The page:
Women and ICT policy making processes

Over the last 40 years, Sub-Saharan Africa has seen a great increase in population. Generally speaking, Africa has the second highest population in the world. Currently the continent is populated by 1,246,504,865 billion occupants, about 16.6% of the global population. Nearly half of this population are women and yet only 23.6% of National Parliamentary seats in Sub- Saharan Africa are held by women leaving about 76.4% for men. In most countries on the continent, women are still unable to be a part of decision making processes even some as simple as voting/ electing local community leaders or decision making in a home. This is due to a number of factors including; limiting cultural beliefs including in-grained traditional gender roles, limited or no knowledge and awareness of their rights and responsibilities as citizens and many other reasons. 

As a result, all sectors continue to be deprived of realistic solutions to everyday challenges that affect all citizens but especially women and other marginalized groups. The ICT sector has become a vital one as ICTs and in particular the internet is a cross cutting innovation. The governance of the internet and its exploration are relatively new concepts to many parts of the world and in particular to Africa. As a result, these concepts have not fully been appreciated, so much so that the inclusion in imperative processes that make up these concepts have exhibited some serious gaps. One of these vital components is the gender aspect in decision making processes. Whether we are talking about inclusion in numbers, content, or formation of working frameworks, gender is often a missing yet vital component. 

In what would have seemed like an extended discussion from the Gender internet governance exchange (Gigx) to the African School on internet governance (AfriSIG) and finally to the African Internet Governance Forum(AfIGF) in 2016, on the State of Internet governance on the continent, there seemed to be indications that Africa is sidelined at the global Internet Governance negotiating table. This perhaps among many reasons is because of the lack of proper representation both in numbers and experience. Such a space as the AfIGF offers an opportunity for Africa to be present and a part of discussions at a global stage and in a borderless space, on the potential for digital solutions to the challenges that affect the continent. It allows for stakeholders to contribute to addressing Africa’s needs and share the continent’s experiences including those that accommodate and embrace the complex diversities in our different spheres of life. However, even such a critical space and discussions still lack a gender component. 

In a press release on women’s day observance in March 2006, former UN secretary General, Kofi Annan stated that “Women’s role in decision making is central to the progress of human kind”. He further noted, a fact that still stands true in 2017, that more than 10 years after the Fourth World Conference on Women (Beijing, 1995), there was still far to go in ensuring that half of the world's population took up its rightful place in the world's decision-making.  Even though, the international community is finally beginning to understand that women are every bit if not often affected as any man, by the challenges facing humanity in the twenty first century including those in virtual space, there are still huge obvious gaps in decision influencing processes in these spaces.  He pointed out strongly that “it is right and, indeed, necessary that women should be engaged in decision making in every area” including internet Governance, with equal strength and in equal numbers.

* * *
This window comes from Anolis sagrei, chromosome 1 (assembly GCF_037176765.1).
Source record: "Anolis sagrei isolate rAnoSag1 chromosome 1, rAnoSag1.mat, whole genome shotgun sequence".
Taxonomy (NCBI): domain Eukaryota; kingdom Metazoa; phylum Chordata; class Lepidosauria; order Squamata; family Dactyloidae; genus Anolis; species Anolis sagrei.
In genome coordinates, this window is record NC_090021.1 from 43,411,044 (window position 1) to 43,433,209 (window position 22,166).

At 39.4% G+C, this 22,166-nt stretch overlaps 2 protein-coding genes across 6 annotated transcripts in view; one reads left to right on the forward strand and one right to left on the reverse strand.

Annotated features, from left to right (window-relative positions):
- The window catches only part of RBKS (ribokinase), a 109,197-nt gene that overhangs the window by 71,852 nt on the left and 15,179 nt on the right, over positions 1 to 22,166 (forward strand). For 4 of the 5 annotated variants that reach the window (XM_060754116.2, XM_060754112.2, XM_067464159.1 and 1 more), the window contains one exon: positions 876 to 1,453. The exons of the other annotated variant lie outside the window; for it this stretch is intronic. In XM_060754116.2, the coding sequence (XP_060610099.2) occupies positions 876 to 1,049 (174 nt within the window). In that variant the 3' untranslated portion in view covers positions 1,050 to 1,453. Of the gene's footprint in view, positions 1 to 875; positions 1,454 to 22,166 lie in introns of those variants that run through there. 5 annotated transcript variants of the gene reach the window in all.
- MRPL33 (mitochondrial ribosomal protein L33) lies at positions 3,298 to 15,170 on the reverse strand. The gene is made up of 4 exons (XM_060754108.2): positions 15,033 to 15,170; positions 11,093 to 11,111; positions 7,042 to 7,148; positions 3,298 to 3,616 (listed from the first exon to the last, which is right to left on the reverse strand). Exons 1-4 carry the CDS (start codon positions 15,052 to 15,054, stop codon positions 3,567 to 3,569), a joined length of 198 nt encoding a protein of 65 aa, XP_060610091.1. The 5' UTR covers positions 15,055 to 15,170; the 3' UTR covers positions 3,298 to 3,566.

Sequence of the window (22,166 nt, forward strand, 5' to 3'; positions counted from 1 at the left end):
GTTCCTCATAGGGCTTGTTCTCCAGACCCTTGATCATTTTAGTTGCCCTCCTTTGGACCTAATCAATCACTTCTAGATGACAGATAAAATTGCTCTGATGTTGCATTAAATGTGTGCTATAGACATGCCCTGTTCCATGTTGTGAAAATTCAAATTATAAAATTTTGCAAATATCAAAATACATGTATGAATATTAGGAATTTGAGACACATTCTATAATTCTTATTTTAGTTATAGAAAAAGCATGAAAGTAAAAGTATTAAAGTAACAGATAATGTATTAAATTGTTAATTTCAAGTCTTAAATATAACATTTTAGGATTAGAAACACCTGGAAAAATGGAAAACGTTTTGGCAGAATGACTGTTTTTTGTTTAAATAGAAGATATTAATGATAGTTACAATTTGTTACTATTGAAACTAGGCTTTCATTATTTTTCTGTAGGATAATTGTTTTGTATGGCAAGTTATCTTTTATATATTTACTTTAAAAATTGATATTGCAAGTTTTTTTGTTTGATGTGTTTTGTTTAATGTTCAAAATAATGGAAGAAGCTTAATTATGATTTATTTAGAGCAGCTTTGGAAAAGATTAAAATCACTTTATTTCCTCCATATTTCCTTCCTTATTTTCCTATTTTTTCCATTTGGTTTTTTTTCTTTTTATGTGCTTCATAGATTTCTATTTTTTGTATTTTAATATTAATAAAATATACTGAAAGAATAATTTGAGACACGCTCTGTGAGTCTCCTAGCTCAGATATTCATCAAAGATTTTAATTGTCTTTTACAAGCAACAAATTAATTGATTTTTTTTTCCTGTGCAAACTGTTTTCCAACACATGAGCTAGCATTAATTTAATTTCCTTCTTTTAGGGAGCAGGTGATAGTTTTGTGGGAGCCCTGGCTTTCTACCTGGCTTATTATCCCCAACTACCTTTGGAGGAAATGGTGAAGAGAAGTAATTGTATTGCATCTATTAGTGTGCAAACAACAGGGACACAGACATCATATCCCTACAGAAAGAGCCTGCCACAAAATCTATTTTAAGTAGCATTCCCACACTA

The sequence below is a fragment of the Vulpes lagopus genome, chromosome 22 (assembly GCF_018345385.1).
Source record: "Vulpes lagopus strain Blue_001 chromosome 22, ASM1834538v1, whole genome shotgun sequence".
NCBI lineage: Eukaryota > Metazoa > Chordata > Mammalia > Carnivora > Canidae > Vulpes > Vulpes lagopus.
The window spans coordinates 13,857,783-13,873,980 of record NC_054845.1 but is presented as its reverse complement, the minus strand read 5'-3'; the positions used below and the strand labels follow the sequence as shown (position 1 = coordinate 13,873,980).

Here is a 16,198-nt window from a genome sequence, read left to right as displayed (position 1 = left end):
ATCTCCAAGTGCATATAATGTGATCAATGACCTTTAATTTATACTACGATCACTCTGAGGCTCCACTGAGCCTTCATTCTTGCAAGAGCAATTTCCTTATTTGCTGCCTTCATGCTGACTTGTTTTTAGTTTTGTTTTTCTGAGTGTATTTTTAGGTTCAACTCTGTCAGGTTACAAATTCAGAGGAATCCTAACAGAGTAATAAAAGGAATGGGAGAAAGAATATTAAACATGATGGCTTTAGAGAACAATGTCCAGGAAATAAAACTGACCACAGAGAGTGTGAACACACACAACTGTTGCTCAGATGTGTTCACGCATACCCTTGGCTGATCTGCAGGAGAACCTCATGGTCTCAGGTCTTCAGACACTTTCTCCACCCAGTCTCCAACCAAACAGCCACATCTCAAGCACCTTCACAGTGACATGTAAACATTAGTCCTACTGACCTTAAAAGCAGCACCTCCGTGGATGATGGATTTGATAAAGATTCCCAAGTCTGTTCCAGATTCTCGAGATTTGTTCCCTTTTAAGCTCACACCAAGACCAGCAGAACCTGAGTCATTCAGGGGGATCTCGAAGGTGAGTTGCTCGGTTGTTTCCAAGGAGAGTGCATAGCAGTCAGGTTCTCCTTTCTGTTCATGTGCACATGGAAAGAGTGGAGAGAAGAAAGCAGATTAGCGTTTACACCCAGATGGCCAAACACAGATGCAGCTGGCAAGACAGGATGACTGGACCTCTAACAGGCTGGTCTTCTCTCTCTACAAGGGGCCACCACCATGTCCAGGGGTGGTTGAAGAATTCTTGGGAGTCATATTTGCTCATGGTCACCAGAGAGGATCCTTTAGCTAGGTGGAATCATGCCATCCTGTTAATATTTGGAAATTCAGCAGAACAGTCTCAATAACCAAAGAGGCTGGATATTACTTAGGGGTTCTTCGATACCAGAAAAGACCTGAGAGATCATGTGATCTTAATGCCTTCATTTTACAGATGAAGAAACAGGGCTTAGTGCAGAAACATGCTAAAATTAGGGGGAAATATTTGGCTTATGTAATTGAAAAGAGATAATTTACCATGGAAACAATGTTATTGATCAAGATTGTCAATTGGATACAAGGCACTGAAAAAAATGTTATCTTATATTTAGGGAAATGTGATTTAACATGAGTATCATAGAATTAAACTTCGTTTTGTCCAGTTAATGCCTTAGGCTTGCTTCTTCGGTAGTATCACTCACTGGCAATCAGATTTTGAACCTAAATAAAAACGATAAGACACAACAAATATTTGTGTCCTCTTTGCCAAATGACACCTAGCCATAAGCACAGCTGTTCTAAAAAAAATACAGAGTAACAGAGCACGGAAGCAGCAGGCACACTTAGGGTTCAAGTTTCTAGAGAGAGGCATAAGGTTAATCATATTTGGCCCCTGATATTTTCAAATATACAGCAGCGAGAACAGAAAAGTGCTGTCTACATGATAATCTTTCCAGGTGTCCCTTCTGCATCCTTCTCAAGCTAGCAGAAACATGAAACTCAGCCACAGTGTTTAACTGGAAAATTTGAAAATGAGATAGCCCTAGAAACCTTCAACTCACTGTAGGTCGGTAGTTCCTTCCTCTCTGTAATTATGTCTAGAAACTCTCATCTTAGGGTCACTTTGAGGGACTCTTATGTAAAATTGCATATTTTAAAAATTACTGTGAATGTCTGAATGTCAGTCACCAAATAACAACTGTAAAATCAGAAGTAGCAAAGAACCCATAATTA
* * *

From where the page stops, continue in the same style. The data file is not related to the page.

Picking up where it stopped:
On the same occasion, the undersecretary General for Communication and Public Information, Shashi Tharoor pointed out that equal representation also meant the impact of women as senior leaders and the way they generated change by presenting visionary and pragmatic solutions to challenges. In this case, when discussing the internet and devising solutions to address issues like affordability or accessibility among others, women should be consulted considering existing evidence in research findings that indicate, they are at a greater disadvantage in this digital age. They should be consulted because a lot of what exists in the reality of our lives is beginning to have life in virtual spaces. Development sectors, both public and private are transitioning and beginning to favor e-sector models and technology to enable efficiency. A great chunk of the world population is left out of these transitions if solutions to challenges facing driving innovations behind these transitions do not accommodate their views or tailor-made solution ns by them and for them.

As we come closer to the 6th African internet Governance Forum 2017, we should rethink some of the consultation dialogues designed to share experiences and address challenges in the ICT - innovation sector. We should consider that the African continent has the youngest population in the world (youth) and the second largest population in the world, half of whom are women. It is for this major reasons that we should cater for these populations in our discussions at such forums especially considering that the impacts of this evolving sector will affect them the most and ultimately create even more gaps and shortcomings in systems designed to encourage progress and development in all facets of our lives. 

Article by,

Susan Atim 

Program Assistant, Information Sharing and Networking.

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